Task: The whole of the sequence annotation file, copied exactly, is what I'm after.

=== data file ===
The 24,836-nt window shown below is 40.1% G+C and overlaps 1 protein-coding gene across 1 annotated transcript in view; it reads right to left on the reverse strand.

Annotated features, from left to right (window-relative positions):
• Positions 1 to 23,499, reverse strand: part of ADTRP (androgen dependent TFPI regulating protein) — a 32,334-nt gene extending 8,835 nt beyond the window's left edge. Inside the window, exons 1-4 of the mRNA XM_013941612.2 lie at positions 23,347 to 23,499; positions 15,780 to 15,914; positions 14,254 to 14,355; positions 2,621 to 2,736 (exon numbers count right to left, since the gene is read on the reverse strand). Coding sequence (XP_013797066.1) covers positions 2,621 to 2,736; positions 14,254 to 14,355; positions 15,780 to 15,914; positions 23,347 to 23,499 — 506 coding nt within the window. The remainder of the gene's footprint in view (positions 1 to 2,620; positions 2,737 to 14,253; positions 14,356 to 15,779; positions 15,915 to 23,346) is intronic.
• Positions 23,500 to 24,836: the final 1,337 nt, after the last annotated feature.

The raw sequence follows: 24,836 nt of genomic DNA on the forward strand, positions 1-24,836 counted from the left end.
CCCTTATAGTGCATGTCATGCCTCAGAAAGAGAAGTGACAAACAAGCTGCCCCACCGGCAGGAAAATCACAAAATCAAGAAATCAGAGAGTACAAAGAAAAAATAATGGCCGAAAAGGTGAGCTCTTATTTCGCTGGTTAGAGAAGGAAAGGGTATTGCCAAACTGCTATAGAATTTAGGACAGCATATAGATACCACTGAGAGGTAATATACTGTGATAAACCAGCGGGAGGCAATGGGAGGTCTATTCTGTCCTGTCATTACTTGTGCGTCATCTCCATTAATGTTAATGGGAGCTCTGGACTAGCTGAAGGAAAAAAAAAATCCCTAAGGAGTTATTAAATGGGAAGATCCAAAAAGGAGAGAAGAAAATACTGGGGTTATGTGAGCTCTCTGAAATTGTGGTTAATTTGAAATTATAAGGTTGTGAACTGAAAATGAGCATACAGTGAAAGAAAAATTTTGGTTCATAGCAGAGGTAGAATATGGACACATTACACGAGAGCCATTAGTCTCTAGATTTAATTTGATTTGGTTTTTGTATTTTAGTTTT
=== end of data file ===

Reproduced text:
The 24,836-nt window shown below is 40.1% G+C and overlaps 1 protein-coding gene across 1 annotated transcript in view; it reads right to left on the reverse strand.

Annotated features, from left to right (window-relative positions):
• Positions 1 to 23,499, reverse strand: part of ADTRP (androgen dependent TFPI regulating protein) — a 32,334-nt gene extending 8,835 nt beyond the window's left edge. Inside the window, exons 1-4 of the mRNA XM_013941612.2 lie at positions 23,347 to 23,499; positions 15,780 to 15,914; positions 14,254 to 14,355; positions 2,621 to 2,736 (exon numbers count right to left, since the gene is read on the reverse strand). Coding sequence (XP_013797066.1) covers positions 2,621 to 2,736; positions 14,254 to 14,355; positions 15,780 to 15,914; positions 23,347 to 23,499 — 506 coding nt within the window. The remainder of the gene's footprint in view (positions 1 to 2,620; positions 2,737 to 14,253; positions 14,356 to 15,779; positions 15,915 to 23,346) is intronic.
• Positions 23,500 to 24,836: the final 1,337 nt, after the last annotated feature.

The raw sequence follows: 24,836 nt of genomic DNA on the forward strand, positions 1-24,836 counted from the left end.
CCCTTATAGTGCATGTCATGCCTCAGAAAGAGAAGTGACAAACAAGCTGCCCCACCGGCAGGAAAATCACAAAATCAAGAAATCAGAGAGTACAAAGAAAAAATAATGGCCGAAAAGGTGAGCTCTTATTTCGCTGGTTAGAGAAGGAAAGGGTATTGCCAAACTGCTATAGAATTTAGGACAGCATATAGATACCACTGAGAGGTAATATACTGTGATAAACCAGCGGGAGGCAATGGGAGGTCTATTCTGTCCTGTCATTACTTGTGCGTCATCTCCATTAATGTTAATGGGAGCTCTGGACTAGCTGAAGGAAAAAAAAAATCCCTAAGGAGTTATTAAATGGGAAGATCCAAAAAGGAGAGAAGAAAATACTGGGGTTATGTGAGCTCTCTGAAATTGTGGTTAATTTGAAATTATAAGGTTGTGAACTGAAAATGAGCATACAGTGAAAGAAAAATTTTGGTTCATAGCAGAGGTAGAATATGGACACATTACACGAGAGCCATTAGTCTCTAGATTTAATTTGATTTGGTTTTTGTATTTTAGTTTT